Edrisa explains that as a certified contractor, although he regularly worked on construction sites, he was homeless for almost four months, traveling with friends and sometimes even sleeping in his work truck.

It's really hard for a foreigner to find a house here, actually not for all foreigners, but if you're black... Italians don't want to rent to black migrants. It's so hard."

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For Edrisa it is a combination of the real estate crisis and the racism he is exposed to as a young black man in Italy. He argues that racism stems from the stereotyping of Africans as backward and menacing, reinforced by the constant negative images of black and brown bodies arriving by sea. TheThe public discourseImmigration policies in Italy are characterized by the stigmatization of racialized migrants, who are portrayed as inferior and threatening.

In addition to landlords, Italy has long been plagued by racism

However, it is clear that it cannot be said that racism only affects landlordsas an individual mentality or an exception to the norm. Rather, we need to delve deeper into the enduring colonial legacies of racism laid bare in tenancy law. As anthropologist Bruno Riccio noted more than a decade ago:"Culturalist" interpretations of differences have led to housing segregation and discrimination in the Italian housing marketThis emerges from the recent statement by Italy's Minister of Agriculture and Food Sovereignty, Francesco LollobrigidaItaly's low birth rate means Italians are facing "ethnic replacement".“. Italian Prime Minister Giorgia Meloni, also a member of the far-right political party Brothers of Italy, has done soI've made similar comments before. Laut OHCHRs (2019)Report on the mission to Italy on the issue of racial discriminationThe worst years for racially motivated attacks were 2009 and 2018; Both were times when public discourse was particularly anti-immigrant. During the 2017–2018 far-right legislature campaignIn Italy, racially motivated attacks have tripled. Lega leader Matteo Salvini is now a minister in the coalition government.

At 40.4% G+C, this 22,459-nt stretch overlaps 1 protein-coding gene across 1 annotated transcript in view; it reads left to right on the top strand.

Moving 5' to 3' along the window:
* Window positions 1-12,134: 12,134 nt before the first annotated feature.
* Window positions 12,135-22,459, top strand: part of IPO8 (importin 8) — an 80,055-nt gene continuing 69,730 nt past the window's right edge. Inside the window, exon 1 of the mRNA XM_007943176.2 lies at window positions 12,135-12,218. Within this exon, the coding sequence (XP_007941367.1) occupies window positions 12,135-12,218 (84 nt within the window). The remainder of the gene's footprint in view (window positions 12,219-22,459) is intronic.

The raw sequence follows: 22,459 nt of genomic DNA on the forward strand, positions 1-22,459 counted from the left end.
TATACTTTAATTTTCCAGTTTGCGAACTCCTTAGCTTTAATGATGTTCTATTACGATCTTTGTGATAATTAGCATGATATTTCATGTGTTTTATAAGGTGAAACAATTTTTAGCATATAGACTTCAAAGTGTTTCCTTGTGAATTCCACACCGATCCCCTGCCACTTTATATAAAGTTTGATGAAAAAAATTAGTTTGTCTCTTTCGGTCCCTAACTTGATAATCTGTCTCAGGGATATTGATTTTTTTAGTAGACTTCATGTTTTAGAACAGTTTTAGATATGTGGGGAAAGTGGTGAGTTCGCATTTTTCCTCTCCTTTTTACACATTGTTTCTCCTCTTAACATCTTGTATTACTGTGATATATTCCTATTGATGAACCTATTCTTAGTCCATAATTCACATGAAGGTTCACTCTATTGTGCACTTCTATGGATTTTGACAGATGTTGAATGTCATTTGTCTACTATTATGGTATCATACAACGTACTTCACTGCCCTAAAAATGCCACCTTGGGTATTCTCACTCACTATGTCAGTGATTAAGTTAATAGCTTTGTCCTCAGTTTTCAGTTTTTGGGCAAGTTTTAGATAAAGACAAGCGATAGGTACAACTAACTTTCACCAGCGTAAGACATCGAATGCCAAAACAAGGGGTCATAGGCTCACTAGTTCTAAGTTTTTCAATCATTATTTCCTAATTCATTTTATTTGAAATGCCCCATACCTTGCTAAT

The coalition government recently introduced a new immigration law, the Cutro Decree (decreto Cutro), named after the Calabrian town nearbyAt least 72 people died in a shipwreck in February this year. The new law is controversial and receives a lot of criticismHuman rights organizations concerned about the increasing insecurity and the resulting irregularities. Citing a law that, after being shipwrecked, mandates increasingly restrictive immigration practices, as some are doinghuman rights organizationsArguments stemming from the same government's stricter laws and broader EU policies are highly problematic. While the law has no direct impact on the young men in my study, its impact is pervasive and fuels ongoing hostility toward racist migrants, such asbrought previous immigration laws under a far-right party. The gap between “us” ((white) Italians) and “them” (racialized migrants) is widening.

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i bologna,As in other gentrifying world cities in the Global North, the mobility of elites stands in sharp contrast to those who are racialized and denied access to the city, which increasingly risks becoming a spectacle of elitist privilege and tourist consumption. The community recentlyLocal action plan for an anti-racist and intercultural cityand has tried to regulate Airbnb;recognized as a challengePerfomance. But if Bologna is to become a city where more than just doors are “open” to young racist migrants, a deeper discussion of racism in Italy is needed, especially as it manifests itself at the political level.

*All names are pseudonyms


1. Italy after the Elections - Implications for National and European Politics
(Central European University)
2. Italian Fascism - 1922-2022. From Mussolini to Meloni?
(Global Affairs, King's College London)
3. Ukrainian President meets Italian PM Giorgia Meloni & more | News On The Hour | 14.05.2023
4. Perspectives on the Italian Election: The Victory of the Right and the Spectre of Fascism
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5. David Broder - Giorgia Meloni and Italian fascism
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6. Center for Journalism and Democracy at Howard University: Democracy Summit
(Howard University)